No one could explain why Nicholas was rapidly declining. Every test and scan came back inconclusive. When he was nearly 9 years old, they got their answer. A biopsy finally helped diagnose Nicholas with a rare type of Germinoma brain tumor that cannot be seen on an MRI or CAT scan. The diagnosis was the first of many and would mark the start of the toughest battle of Nicholas’ young life.
The next few years would become a blur to Nicholas. In fact, he has no memory of this 4-5 year period. By this time, Nicholas was barely able to move on his own. Kathleen describes him during this time as an “awake comatose child.”
Even though they knew there was more going on, Doctors’ first priority was to treat the brain tumor. If he survived the aggressive head and spine radiation treatment, then they could worry about what came next.
Thankfully, Nicholas beat the odds and survived.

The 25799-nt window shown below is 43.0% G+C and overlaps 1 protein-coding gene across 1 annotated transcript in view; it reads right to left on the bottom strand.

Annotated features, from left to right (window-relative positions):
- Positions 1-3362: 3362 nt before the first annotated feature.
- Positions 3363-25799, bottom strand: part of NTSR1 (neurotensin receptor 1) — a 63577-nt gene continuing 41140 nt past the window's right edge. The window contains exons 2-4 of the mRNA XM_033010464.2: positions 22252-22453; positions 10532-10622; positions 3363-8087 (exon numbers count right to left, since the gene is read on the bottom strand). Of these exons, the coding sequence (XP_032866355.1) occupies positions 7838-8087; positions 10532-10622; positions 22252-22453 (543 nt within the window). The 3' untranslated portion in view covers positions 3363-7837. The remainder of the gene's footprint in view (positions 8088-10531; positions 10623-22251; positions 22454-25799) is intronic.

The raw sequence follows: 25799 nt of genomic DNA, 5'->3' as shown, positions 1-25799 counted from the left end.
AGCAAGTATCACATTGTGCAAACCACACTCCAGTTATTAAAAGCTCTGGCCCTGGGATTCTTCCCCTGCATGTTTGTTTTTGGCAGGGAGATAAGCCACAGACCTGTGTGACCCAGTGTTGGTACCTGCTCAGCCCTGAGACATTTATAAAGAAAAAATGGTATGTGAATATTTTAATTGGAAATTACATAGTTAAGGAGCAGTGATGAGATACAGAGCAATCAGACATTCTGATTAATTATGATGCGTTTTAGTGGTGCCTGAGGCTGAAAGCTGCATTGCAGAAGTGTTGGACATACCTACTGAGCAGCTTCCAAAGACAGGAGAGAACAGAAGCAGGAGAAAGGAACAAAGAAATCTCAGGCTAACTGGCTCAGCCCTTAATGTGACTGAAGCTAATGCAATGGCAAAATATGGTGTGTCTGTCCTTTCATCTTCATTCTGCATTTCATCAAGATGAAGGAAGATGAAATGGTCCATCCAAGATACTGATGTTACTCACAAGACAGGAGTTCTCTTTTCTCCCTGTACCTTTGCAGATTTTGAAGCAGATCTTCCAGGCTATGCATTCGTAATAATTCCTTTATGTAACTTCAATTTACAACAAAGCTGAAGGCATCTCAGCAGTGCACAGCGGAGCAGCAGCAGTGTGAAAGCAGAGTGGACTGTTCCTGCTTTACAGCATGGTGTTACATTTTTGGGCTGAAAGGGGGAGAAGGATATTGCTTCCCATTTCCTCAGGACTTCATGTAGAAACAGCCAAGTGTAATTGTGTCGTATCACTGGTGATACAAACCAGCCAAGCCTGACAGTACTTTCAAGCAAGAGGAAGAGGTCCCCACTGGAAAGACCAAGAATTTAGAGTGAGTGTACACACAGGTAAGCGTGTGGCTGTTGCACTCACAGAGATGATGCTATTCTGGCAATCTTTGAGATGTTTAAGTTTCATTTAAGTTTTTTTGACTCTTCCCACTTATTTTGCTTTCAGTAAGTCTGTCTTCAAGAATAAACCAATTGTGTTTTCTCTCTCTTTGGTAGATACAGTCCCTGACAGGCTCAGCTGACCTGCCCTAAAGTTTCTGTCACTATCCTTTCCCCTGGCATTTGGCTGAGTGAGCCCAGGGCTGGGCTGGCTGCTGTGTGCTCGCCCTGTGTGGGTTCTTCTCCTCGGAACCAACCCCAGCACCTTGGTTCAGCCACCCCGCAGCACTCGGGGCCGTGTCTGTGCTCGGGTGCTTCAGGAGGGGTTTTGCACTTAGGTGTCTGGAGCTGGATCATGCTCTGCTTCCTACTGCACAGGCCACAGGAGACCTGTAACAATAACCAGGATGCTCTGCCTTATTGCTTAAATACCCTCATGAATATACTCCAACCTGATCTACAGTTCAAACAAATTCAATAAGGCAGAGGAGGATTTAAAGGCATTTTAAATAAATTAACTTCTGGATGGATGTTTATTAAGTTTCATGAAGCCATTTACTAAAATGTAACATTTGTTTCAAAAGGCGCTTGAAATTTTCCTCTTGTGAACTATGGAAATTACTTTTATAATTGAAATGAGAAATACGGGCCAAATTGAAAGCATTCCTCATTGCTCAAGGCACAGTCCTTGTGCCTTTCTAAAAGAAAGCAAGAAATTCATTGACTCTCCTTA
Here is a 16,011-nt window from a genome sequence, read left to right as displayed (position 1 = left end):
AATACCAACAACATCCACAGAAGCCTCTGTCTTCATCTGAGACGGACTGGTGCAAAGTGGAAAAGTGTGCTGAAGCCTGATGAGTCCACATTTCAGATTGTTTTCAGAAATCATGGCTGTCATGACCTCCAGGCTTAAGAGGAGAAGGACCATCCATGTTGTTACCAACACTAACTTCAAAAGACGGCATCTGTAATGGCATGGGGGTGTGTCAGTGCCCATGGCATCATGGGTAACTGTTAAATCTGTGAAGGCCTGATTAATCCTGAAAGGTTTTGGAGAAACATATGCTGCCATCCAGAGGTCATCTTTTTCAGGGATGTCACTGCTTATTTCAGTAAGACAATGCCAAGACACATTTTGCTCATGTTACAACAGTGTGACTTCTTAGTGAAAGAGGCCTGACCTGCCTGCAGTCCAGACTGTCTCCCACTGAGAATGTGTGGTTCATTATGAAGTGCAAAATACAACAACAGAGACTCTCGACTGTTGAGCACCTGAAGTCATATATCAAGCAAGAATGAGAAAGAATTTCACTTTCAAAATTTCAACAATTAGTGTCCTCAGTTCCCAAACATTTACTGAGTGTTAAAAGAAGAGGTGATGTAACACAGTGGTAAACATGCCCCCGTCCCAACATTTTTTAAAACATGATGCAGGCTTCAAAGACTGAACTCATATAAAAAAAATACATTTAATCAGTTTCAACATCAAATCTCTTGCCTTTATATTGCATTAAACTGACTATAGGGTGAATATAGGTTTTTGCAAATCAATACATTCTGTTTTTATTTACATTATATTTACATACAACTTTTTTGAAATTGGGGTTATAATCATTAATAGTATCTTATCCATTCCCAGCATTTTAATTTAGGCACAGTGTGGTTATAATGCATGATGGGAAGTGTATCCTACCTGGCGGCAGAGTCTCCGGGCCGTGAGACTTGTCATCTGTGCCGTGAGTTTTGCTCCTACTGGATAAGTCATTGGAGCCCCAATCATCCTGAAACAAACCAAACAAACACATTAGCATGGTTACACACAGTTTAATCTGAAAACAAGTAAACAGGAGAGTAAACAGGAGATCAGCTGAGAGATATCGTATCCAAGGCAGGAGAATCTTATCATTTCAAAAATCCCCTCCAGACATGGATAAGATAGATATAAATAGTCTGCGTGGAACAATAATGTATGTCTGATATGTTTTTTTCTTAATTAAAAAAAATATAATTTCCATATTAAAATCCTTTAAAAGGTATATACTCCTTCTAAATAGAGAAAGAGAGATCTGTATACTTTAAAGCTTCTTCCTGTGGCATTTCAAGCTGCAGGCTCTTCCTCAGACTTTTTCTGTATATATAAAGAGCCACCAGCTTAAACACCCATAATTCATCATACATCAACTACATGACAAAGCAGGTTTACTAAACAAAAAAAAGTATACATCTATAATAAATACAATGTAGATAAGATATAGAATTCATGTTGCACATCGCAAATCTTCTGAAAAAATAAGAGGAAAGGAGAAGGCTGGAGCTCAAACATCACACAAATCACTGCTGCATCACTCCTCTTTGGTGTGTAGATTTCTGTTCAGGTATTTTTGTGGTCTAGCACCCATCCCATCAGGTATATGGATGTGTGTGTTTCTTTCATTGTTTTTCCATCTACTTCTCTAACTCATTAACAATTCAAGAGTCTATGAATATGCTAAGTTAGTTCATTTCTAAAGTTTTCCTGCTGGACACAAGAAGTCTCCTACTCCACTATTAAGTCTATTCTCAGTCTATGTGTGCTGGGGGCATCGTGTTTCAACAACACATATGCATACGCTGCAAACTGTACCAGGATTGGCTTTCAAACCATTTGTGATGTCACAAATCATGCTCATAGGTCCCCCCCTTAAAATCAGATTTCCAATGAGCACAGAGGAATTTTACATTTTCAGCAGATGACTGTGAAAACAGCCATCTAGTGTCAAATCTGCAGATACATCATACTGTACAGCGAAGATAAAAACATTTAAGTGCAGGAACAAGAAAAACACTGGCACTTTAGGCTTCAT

The success of the radiation didn’t make his struggle any easier though. What followed was nearly 30 separate diagnoses of muscle, developmental, and neurological conditions, a list so exhaustive that I won’t bullet them here. In the ten years since radiation, Nicholas has had seizures, experienced cardiac episodes to the point that he turned purple, and developed symptoms that mimic Parkinsons. His combination of symptoms and diagnoses are so rare that doctors simply don’t have a playbook for Nicholas. But Nicholas is one helluva fighter and wasn’t going to back down from the challenge.
Going from an “awake comatose” state to being able to walk and communicate in his own way again has been anything but easy, though. It’s taken years of countless speech, occupational and physical therapy appointments. And Nicholas hasn’t just been content with doing the minimum. Much like when he would read extra books with his mother as a child, Nicholas puts in hours of additional work each day with his parents and sister. He hopes the extra work will lead to small gains that over time will give him back the autonomy that was stripped from him 12 years ago.